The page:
I have an additional incentive in that there have been several times in my life when I could not walk without the aid of a cane.  If/when that happens again I wish to be able to handle my camera with one hand.

In the meanwhile, I’m going to learn about the power of constraints.  As David duChemin says:  “We need constraints. They force our hands creatively, and while many advocate embracing constraints, I suggest we go one better and create them.”

I will try hard to be successful with this effort since it has such potential to be enlightening and to simplify my photography.  It would both reduce the weight of my gear and reduce the time spent fiddling with the composition.  It also will help to teach me to see in just a few focal lengths.  I’m going to try to make 35mm (effective 52mm) my primary focal length but I will use a wider or narrower focal length when necessary to get the picture.

Real or a Dream?


Water’s Edge

I took the above picture early on a cool, breezy, cloudy morning while walking down along the water’s edge with my Leica camera.  Well, I am allowed to dream and that is what the picture brought to mind.

Do you have any idea of what it is actually a picture of?  It is a picture of a portion of the sky that I took and converted to B&W.  It really was a relatively cool, cloudy morning and I was taking Misty on her morning walk and happened to have my Pentax K-5 with the 55 – 300mm lens on it.  I haven’t taken that setup for a walk for a long time.  The combined weight is over 2.6 pounds, and it is large to have hanging from a strap.

Lately I have done a lot of soul-searching about what camera(s) would be best for me.  I have chosen a camera and lens that I think I would like to have, but they probably aren’t realistic. [No, it’s not a Leica.]  So far it’s just a dream and I’m still seeing what I can do with what I have and then trying to think through an evolutionary process of moving towards my dreams.

In my assessment I have balanced cost with image quality, size & weight, and focal length reach.  All of these are fairly easy to determine except for focal length; and it turns out that the primary factor affecting the weight and cost is the length of my focal length.  How long a zoom lens do I really need?  If I can get by with a shorter more normal fixed focal length lens, I can afford, and carry, a larger sensor camera.  In addition, good full frame long focal length lenses are quite expensive as well as heavy.  The size and weight of a lens really drops with sensor size; i.e. the micro 4/3 lenses which I tried in the past.  The problem with this assessment is that it is a subjective measurement and depends on what I wish to photograph … how close can I get to it?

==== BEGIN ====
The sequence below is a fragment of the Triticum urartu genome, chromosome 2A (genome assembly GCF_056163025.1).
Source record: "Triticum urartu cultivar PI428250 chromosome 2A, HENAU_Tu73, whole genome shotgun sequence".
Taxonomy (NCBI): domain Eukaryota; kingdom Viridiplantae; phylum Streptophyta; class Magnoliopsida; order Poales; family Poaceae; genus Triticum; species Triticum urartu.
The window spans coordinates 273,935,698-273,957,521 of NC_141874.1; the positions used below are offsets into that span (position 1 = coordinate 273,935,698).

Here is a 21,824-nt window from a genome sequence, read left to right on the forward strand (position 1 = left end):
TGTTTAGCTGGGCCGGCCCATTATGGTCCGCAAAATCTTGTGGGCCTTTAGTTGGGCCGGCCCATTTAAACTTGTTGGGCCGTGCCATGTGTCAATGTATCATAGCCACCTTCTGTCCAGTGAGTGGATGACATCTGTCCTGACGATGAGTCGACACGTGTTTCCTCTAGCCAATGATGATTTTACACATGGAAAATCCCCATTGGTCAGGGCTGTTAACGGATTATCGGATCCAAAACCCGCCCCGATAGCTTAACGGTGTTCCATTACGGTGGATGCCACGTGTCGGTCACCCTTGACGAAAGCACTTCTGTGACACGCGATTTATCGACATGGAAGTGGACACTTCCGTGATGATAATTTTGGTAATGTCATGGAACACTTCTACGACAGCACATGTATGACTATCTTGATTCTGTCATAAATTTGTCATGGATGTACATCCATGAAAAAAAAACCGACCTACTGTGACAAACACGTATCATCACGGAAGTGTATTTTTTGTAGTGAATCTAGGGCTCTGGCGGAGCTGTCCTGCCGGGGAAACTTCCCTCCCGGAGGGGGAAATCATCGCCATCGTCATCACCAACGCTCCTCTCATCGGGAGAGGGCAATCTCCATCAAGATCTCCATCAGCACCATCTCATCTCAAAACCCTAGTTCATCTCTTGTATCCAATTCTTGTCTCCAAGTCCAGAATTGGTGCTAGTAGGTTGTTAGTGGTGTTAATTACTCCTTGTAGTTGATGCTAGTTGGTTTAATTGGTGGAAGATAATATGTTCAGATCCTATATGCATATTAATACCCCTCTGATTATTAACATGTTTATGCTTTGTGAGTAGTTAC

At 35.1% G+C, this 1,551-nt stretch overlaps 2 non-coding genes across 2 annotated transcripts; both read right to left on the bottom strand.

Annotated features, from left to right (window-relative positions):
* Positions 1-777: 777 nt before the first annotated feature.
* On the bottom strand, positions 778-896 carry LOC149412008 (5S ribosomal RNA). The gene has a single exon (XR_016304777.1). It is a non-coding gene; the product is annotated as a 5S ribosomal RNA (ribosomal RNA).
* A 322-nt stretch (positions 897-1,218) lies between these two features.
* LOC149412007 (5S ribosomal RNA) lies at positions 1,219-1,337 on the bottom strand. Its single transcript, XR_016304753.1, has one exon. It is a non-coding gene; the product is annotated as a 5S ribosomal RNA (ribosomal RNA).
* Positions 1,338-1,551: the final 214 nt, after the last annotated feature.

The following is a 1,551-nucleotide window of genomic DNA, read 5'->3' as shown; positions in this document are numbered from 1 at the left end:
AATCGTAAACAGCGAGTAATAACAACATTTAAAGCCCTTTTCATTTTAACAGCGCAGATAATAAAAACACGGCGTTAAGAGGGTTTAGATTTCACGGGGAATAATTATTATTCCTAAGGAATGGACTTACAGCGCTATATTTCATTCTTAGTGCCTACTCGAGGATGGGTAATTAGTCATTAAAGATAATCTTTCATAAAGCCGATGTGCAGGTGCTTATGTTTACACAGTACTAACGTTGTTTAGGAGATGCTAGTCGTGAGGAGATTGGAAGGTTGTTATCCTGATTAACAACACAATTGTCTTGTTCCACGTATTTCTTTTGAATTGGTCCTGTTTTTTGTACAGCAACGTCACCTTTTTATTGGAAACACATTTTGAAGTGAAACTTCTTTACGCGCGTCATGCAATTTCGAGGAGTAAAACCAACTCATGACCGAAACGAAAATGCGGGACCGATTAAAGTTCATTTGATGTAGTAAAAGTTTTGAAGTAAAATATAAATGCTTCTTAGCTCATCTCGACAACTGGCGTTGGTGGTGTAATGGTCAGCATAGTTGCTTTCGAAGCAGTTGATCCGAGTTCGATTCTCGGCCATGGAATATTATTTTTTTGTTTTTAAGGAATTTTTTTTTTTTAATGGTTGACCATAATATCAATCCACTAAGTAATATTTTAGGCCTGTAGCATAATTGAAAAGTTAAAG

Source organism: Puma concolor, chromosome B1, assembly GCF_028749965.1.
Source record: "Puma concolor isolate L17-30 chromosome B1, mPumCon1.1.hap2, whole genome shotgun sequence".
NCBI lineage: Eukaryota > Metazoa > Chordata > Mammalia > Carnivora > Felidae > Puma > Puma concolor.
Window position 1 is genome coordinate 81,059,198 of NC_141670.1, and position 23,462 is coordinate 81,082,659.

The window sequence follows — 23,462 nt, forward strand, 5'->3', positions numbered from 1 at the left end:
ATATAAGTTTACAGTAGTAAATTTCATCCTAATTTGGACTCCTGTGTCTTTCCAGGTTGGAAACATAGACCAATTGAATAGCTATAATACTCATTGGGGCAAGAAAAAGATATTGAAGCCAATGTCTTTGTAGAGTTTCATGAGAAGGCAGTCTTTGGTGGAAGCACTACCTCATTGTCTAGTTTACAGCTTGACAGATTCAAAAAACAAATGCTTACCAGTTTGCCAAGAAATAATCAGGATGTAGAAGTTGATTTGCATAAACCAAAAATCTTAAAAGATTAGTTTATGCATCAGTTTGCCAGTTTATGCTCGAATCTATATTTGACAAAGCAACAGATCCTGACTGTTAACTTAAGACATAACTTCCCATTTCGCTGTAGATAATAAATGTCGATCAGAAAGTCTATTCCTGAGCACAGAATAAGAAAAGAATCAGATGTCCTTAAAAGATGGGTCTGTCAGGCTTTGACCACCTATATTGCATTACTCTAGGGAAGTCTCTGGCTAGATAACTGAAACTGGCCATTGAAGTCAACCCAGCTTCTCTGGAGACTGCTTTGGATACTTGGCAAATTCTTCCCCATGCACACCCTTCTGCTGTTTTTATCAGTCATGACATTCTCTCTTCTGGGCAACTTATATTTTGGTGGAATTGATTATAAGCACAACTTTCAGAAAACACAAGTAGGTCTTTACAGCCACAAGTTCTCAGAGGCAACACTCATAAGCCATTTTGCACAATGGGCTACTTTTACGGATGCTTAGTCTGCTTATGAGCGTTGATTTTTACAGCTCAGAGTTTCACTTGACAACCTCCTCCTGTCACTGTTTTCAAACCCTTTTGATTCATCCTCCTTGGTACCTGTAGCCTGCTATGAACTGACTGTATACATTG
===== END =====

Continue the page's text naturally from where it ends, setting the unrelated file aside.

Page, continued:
In the past I had an effective 600mm lens.  I then dropped back to an effective 450mm lens.  Can I go lower?  I’m now thinking that I won’t be able to answer that question until I try again; therefore, I’m considering getting the Sony 18 – 200mm lens for my NEX-6 which will give me a maximum effective reach of 300mm for a more practical walk-about system.  It will also give me a smaller system with a weight of about 1.8 pounds.  If you remember, I tried this before and rejected it; but I now have a stronger reason to succeed if it would enable me to sell my Pentax gear and get one of the newer full frame cameras with more pixels for crop-zooming.

But, there is another approach.  Come at it from the other direction.  I could possibly get a full frame camera with a single prime lens or two and then see which system I use the most and whether I could manage without longer length lenses, but it would require a substantial cash layout upfront until I could decide what to sell.  No matter which route I choose to take, it comes down to what I’m going to be photographing and that doesn’t seem likely to change.  Maybe I’m just dreaming about anything different.

Low Light Issues


I got a new lens … the Sony 50mm f/1.8 lens for my NEX-6.  The above is one of the first pictures I have taken with it.  This one at f/4.  I focused on the center of the flower … note the depth of focus, even at this aperture when used at its minimum focus distance.

I have found that for making pictures inside the buildings here that I have had the best results when using my Pentax K-5 and the Pentax 50mm f/1.8 lens.  My problem has been making pictures without flash or added lighting under conditions of poor lighting with mixed color temperatures from various sources.  Generally I have used the Pentax lens at f/2.5 which is wider than optimum for best sharpness but OK.  I ordered the Sony lens to see if I can squeeze a little more light out of it by using it at an aperture wider than 2.5.  If that works I will be able to use even a lower ISO setting with the NEX-6 camera and thus have less digital noise to remove.

There are three issues with getting good pictures in existing low light.  First, it helps to have a good prime lens with a wide aperture, but having a wide aperture lens isn’t good enough.  It has to be sharp at the wide open apertures.  With many lenses you have to stop them down before they become sharp enough.  Since I do a lot of crop-zooming it is imperative that the lens is sharp at a wide aperture.  That is why I really don’t use my Pentax at a wider aperture than 2.5 … it isn’t as sharp on up to 1.8.  I’m hoping that the Sony lens will be sharper at a wider aperture, but it will take a while to test it and compare it with the Pentax 50mm lens.